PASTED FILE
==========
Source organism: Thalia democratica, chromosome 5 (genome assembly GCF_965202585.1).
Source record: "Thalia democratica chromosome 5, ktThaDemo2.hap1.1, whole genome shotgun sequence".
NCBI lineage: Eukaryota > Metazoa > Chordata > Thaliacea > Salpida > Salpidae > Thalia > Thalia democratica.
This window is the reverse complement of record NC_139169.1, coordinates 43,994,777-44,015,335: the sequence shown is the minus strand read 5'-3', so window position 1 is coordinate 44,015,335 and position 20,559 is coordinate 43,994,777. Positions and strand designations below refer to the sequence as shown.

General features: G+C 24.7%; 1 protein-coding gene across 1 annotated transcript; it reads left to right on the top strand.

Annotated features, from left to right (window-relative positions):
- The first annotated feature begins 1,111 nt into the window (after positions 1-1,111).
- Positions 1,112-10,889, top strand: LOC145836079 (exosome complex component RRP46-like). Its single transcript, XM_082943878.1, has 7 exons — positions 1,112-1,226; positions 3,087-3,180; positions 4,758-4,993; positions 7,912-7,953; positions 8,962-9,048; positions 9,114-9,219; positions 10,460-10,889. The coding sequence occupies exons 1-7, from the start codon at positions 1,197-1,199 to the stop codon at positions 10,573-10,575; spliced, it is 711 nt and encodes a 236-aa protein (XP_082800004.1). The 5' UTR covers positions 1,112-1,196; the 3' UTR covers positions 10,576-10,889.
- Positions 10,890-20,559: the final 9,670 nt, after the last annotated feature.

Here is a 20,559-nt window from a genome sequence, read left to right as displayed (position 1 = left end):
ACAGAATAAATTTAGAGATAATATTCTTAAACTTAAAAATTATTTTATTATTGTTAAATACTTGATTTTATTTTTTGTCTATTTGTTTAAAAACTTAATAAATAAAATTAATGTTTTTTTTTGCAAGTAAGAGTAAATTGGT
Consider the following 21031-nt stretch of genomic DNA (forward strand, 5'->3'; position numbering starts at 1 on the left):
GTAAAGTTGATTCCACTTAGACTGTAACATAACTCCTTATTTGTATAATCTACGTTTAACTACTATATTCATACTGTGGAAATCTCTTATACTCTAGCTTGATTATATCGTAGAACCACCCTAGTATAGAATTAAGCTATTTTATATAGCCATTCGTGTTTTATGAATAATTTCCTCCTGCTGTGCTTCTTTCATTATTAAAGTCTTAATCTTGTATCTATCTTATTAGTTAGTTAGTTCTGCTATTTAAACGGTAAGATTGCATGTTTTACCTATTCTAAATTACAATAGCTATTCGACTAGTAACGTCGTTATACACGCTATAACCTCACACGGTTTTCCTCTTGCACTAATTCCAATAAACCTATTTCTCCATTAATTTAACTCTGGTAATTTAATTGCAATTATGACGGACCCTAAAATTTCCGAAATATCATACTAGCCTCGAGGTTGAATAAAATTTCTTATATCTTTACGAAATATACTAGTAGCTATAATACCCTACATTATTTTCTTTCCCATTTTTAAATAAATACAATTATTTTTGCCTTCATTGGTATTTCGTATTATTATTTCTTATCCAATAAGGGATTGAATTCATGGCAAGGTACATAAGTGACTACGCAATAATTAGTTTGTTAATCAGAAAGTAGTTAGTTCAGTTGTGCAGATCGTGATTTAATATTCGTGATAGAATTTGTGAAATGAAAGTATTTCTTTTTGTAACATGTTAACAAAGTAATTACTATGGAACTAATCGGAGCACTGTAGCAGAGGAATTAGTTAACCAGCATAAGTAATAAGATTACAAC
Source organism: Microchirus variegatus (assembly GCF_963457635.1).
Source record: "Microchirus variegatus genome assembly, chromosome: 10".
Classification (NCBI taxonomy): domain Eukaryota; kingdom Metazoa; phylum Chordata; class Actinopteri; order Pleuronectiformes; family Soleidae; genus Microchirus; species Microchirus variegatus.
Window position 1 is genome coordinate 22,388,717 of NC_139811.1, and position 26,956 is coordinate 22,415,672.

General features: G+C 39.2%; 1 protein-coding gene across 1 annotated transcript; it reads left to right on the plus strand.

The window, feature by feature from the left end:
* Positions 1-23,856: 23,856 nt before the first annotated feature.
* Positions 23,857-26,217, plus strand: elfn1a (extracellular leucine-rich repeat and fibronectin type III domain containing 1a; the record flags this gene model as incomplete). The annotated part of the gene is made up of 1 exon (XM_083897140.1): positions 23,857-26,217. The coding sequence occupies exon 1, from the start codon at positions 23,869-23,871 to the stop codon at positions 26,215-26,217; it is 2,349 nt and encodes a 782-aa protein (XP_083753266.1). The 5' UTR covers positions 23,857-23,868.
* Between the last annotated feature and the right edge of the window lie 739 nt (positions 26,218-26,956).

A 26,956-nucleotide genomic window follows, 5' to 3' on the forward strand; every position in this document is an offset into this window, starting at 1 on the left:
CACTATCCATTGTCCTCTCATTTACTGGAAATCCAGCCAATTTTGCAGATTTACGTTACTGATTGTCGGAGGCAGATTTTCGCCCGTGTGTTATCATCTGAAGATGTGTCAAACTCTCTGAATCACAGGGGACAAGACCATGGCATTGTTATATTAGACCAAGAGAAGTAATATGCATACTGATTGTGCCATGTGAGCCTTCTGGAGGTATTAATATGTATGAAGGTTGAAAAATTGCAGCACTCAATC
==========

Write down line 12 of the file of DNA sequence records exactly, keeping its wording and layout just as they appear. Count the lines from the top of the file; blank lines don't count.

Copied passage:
Consider the following 21031-nt stretch of genomic DNA (forward strand, 5'->3'; position numbering starts at 1 on the left):